I spoke on a webinar recently exploring cloud ROI, and below are six key conclusions I took away from the discussion. I had a different view from one other webinar participant on the last one, about talent strategy related to cloud computing.
Here are my six takeaways:
1. The cloud has arrived.
Obviously, the cloud is no longer a fringe use case. Large, mature organizations are adopting it.
2. Discernment is needed.
At the same time, the cloud isn't for every use case. Pushing cloud computing on your organization without a clear business case or benefit is insane.
3. Brokering is vital.
Because discernment is needed, IT leaders need to foster a broker mentality. Someone in the IT organization must be an expert in cloud software and provider capabilities and connect use cases to the best services. Some workloads are inherently better suited to a public or private cloud (or, for that matter, to a particular flavor of public cloud).
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4. ROI leadership: Influence, don't rule.
Only 23% of IT managers in a 2014 InformationWeek cloud ROI survey say that they can accurately compare costs of on-premises versus public cloud operations. And 51% say that they do compare those costs, but it's only a ballpark estimate. How can business leaders rely on such rough estimates?
It's because the financial ROI isn't the only evaluation criterion for a project, and the right business case doesn't need much of an ROI calculation.
My InformationWeek colleague on the webinar, Chris Murphy, quoted Dave Augustine, the Airbnb manager of site reliability engineering, on what he thought about calculating cloud ROI: "Right now, we have better things to do." I've heard that sentiment from other startups: There's such a clear and compelling business case for new infrastructure, and such a rich collection of practices with startups that show that the cloud is a factor in success, that it would be unproductive to work up a complex, custom ROI study for a specific provider.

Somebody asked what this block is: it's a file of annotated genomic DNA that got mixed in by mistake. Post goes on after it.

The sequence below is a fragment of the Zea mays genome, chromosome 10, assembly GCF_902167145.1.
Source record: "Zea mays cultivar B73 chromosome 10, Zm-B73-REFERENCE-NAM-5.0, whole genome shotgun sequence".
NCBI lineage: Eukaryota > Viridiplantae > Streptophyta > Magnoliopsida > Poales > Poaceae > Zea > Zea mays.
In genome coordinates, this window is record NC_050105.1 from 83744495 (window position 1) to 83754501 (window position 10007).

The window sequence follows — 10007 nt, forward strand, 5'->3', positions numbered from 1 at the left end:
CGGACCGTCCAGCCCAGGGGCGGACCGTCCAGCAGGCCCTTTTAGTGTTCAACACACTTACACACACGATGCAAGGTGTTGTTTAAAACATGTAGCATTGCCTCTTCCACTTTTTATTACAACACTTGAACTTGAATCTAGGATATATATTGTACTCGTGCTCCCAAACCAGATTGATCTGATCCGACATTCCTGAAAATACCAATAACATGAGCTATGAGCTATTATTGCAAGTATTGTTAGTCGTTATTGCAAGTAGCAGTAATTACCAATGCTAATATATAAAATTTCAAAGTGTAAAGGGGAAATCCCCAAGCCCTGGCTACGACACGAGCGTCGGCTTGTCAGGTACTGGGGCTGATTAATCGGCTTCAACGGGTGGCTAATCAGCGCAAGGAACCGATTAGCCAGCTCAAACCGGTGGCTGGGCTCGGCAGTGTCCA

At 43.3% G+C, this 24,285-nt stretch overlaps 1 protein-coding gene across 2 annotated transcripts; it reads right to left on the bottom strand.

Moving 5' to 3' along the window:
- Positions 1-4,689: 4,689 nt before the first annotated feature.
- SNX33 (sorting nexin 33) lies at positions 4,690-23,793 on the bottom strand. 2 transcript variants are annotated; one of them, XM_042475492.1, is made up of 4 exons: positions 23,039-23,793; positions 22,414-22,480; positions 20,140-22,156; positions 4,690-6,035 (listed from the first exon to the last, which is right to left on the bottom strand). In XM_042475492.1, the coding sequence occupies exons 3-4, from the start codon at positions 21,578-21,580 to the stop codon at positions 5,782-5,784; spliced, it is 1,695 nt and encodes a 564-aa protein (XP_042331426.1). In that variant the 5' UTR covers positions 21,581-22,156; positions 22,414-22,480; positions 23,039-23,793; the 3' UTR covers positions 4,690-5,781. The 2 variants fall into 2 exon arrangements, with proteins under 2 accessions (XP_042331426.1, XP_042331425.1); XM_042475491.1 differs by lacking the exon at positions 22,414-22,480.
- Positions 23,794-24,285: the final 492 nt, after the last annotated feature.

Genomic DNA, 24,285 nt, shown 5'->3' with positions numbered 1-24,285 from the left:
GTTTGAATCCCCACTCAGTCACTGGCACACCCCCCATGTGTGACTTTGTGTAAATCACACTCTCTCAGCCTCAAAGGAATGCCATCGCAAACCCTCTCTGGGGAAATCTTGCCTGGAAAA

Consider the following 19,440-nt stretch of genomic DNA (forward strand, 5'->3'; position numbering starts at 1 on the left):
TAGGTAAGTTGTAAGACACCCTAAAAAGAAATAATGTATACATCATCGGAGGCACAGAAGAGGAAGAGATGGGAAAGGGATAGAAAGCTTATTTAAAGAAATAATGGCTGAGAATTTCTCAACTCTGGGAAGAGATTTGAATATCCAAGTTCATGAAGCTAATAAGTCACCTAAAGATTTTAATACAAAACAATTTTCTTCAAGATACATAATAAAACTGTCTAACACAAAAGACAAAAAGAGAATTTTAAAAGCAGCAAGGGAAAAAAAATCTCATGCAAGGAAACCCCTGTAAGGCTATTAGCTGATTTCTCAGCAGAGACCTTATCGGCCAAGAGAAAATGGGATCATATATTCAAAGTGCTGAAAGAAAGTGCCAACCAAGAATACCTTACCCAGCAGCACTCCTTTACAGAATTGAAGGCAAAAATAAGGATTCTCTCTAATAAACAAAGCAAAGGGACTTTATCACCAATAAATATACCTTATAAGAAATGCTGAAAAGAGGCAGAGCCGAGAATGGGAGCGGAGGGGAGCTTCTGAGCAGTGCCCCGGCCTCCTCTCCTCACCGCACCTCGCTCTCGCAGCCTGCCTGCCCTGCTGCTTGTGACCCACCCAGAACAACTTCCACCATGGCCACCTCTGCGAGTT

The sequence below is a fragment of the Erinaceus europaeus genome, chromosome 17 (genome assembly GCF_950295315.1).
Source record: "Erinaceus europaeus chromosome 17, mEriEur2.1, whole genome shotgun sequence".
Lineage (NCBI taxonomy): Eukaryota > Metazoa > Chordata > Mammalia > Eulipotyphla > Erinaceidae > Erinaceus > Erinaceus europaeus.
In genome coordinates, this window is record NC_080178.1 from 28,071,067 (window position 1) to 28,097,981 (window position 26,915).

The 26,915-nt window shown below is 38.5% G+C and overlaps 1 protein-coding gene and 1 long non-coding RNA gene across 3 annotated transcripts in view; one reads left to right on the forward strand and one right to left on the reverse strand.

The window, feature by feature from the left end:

The way I see it, we do plenty of things that become best practices that don't require gigantic ROI studies. Does anybody do ROI studies on VoIP anymore? No. We're at the same tipping point with the cloud.
5. Business transformation trumps incremental ROI.
Organizations perform most ROI calculations using financially conservative principles: Never overstate revenue or understate costs. And don't factor in "soft" costs. This is good. But transformational efforts can get understated in these cases, which is bad. How can you put a price on business agility? It's really hard to do that, yet most executives would agree that speed to market is not just important, but rather a critical factor that could spell the difference between failure and success.
One reason cost-benefit spreadsheets haven't replaced the C-suite is that wickedly difficult judgment calls aren't driven by financials alone. They require humans (for now). When that judgment says that cloud computing will be transformational for reasons having to do with agility, pay-as-you-go, or geographical diversity, you sort of have to take the spreadsheet with a grain of salt and move on.
6. Clear cloud talent strategy is needed.
This one's a no-brainer. But I disagreed with the speaker from the webinar's sponsor, VMware, on one aspect of the talent imperative.
He made the case that using a virtualization product that has ties into a hybrid/public cloud environment makes the transition to cloud computing a lot easier from a skills standpoint.
It doesn't. I say this based on years of experience, having dug deeply into three different hypervisors, three different cloud stacks, and two different public clouds. I've found that product configuration skills represent only a fraction of the transformation skills needed to build cloud expertise. The bulk of the real change is in deployment, orchestration, thinking of servers as code, change management, and bringing a DevOps mentality to infrastructure.
Thinking of the cloud as a big bucket of hypervisors, where hypervisor management skills matter most, misses the point. Yes, you'll get some agility by not having to order and then rack and stack servers. But the thinking that goes into API-based scaling, new app architecture, and getting beyond a manual management console and into scripted and automated deployment -- that's the bulk of the cloud transformation.
IT leaders must focus on the universal ROI takeaways. But more than anything, make your decisions based on business needs, which include ROI but not exclusively ROI.
Who wins in cloud price wars? Short answer: not IT. Enterprises don't want bare-bones IaaS for the same reasons they don't buy many $299 PCs at Wal-Mart. Providers must focus on support, not undercutting rivals. Get the Who Wins In Cloud Price Wars? issue of InformationWeek Tech Digest today (free registration required).